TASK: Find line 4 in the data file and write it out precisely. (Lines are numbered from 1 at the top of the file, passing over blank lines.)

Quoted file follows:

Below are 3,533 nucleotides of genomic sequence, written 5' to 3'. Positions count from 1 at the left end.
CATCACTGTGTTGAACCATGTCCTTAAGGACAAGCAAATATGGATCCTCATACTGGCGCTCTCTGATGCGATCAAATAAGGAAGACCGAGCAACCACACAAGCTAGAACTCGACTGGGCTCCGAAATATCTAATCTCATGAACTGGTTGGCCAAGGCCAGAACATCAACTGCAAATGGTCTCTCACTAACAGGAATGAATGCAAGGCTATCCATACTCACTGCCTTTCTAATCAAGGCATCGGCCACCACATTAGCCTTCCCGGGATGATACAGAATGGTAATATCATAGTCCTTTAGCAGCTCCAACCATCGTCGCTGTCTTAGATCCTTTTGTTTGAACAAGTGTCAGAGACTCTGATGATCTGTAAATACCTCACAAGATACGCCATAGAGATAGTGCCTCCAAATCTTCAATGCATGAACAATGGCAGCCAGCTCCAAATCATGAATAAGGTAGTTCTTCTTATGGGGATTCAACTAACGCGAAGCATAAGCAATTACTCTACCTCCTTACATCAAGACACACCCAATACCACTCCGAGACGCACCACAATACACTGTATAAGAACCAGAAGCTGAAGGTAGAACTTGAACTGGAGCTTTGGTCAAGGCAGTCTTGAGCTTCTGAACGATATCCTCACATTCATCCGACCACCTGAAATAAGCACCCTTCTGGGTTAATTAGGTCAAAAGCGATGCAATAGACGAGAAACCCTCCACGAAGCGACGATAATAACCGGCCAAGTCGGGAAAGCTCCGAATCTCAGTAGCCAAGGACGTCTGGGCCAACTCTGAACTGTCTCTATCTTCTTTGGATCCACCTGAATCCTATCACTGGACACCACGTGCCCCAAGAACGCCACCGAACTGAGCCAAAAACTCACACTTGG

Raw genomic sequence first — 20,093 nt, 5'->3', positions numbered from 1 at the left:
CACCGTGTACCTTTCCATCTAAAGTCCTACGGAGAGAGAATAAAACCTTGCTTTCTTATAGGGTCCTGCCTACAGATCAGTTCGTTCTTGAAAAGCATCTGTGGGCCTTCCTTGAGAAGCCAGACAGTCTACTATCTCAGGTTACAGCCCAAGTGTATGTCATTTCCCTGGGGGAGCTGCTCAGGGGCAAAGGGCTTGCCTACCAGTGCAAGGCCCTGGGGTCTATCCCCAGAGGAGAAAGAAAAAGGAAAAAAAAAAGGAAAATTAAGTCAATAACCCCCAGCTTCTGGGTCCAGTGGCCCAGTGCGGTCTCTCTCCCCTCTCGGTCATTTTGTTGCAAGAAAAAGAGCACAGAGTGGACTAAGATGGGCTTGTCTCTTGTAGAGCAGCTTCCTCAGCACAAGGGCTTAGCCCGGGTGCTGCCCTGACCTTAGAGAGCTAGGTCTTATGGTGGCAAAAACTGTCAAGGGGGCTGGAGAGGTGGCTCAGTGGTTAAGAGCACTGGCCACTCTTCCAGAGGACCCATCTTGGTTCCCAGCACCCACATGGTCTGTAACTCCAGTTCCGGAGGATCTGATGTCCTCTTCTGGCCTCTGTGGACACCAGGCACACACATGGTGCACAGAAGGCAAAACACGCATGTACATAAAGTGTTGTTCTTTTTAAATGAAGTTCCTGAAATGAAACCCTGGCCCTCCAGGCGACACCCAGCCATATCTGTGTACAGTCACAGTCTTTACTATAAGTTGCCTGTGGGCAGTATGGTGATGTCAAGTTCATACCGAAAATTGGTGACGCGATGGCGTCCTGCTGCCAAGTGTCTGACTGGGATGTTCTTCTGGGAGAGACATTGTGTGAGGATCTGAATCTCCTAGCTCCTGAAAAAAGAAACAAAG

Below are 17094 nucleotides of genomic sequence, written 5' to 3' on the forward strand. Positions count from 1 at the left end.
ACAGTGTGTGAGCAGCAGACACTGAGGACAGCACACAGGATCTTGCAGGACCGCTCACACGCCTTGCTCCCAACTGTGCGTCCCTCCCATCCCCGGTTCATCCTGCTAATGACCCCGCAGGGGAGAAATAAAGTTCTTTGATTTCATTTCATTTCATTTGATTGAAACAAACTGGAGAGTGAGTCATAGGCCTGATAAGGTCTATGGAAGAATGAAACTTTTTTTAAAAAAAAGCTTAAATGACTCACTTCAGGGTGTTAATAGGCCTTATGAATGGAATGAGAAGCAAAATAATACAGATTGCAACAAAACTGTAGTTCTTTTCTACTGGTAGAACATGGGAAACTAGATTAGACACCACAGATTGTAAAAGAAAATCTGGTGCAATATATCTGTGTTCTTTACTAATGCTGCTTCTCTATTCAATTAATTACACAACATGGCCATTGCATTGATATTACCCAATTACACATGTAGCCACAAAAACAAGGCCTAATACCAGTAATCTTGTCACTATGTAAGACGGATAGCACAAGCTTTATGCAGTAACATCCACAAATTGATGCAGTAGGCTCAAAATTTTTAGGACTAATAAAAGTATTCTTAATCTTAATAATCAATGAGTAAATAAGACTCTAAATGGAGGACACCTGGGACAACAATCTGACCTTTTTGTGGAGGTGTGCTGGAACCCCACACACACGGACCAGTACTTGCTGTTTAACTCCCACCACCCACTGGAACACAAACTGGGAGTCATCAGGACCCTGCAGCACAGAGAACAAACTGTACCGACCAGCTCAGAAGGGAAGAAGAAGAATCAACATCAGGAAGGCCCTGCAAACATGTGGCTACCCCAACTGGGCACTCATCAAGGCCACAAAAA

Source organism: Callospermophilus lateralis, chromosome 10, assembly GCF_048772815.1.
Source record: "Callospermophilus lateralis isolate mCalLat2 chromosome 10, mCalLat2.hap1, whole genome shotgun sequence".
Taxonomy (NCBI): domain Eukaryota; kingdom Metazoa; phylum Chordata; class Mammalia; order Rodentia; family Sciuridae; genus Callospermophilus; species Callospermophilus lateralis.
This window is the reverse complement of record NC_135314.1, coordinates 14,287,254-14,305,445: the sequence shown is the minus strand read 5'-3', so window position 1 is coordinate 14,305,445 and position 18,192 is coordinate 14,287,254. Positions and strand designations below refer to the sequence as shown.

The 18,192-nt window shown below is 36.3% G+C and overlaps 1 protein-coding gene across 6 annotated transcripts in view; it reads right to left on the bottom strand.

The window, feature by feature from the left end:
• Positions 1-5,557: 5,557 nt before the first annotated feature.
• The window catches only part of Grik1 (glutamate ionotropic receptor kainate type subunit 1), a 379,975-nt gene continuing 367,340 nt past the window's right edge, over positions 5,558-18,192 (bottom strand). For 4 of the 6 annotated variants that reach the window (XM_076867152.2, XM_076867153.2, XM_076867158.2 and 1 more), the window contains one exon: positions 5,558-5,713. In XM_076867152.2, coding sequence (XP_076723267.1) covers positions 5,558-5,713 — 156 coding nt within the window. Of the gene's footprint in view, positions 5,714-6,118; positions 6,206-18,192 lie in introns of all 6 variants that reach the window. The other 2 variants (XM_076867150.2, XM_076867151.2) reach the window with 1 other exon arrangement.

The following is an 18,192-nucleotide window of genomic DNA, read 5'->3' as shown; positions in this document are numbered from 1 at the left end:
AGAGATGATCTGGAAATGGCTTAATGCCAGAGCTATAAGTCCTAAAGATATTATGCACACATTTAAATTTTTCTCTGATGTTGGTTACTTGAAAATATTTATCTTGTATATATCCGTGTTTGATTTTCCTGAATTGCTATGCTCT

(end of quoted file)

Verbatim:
CACCGTGTACCTTTCCATCTAAAGTCCTACGGAGAGAGAATAAAACCTTGCTTTCTTATAGGGTCCTGCCTACAGATCAGTTCGTTCTTGAAAAGCATCTGTGGGCCTTCCTTGAGAAGCCAGACAGTCTACTATCTCAGGTTACAGCCCAAGTGTATGTCATTTCCCTGGGGGAGCTGCTCAGGGGCAAAGGGCTTGCCTACCAGTGCAAGGCCCTGGGGTCTATCCCCAGAGGAGAAAGAAAAAGGAAAAAAAAAAGGAAAATTAAGTCAATAACCCCCAGCTTCTGGGTCCAGTGGCCCAGTGCGGTCTCTCTCCCCTCTCGGTCATTTTGTTGCAAGAAAAAGAGCACAGAGTGGACTAAGATGGGCTTGTCTCTTGTAGAGCAGCTTCCTCAGCACAAGGGCTTAGCCCGGGTGCTGCCCTGACCTTAGAGAGCTAGGTCTTATGGTGGCAAAAACTGTCAAGGGGGCTGGAGAGGTGGCTCAGTGGTTAAGAGCACTGGCCACTCTTCCAGAGGACCCATCTTGGTTCCCAGCACCCACATGGTCTGTAACTCCAGTTCCGGAGGATCTGATGTCCTCTTCTGGCCTCTGTGGACACCAGGCACACACATGGTGCACAGAAGGCAAAACACGCATGTACATAAAGTGTTGTTCTTTTTAAATGAAGTTCCTGAAATGAAACCCTGGCCCTCCAGGCGACACCCAGCCATATCTGTGTACAGTCACAGTCTTTACTATAAGTTGCCTGTGGGCAGTATGGTGATGTCAAGTTCATACCGAAAATTGGTGACGCGATGGCGTCCTGCTGCCAAGTGTCTGACTGGGATGTTCTTCTGGGAGAGACATTGTGTGAGGATCTGAATCTCCTAGCTCCTGAAAAAAGAAACAAAG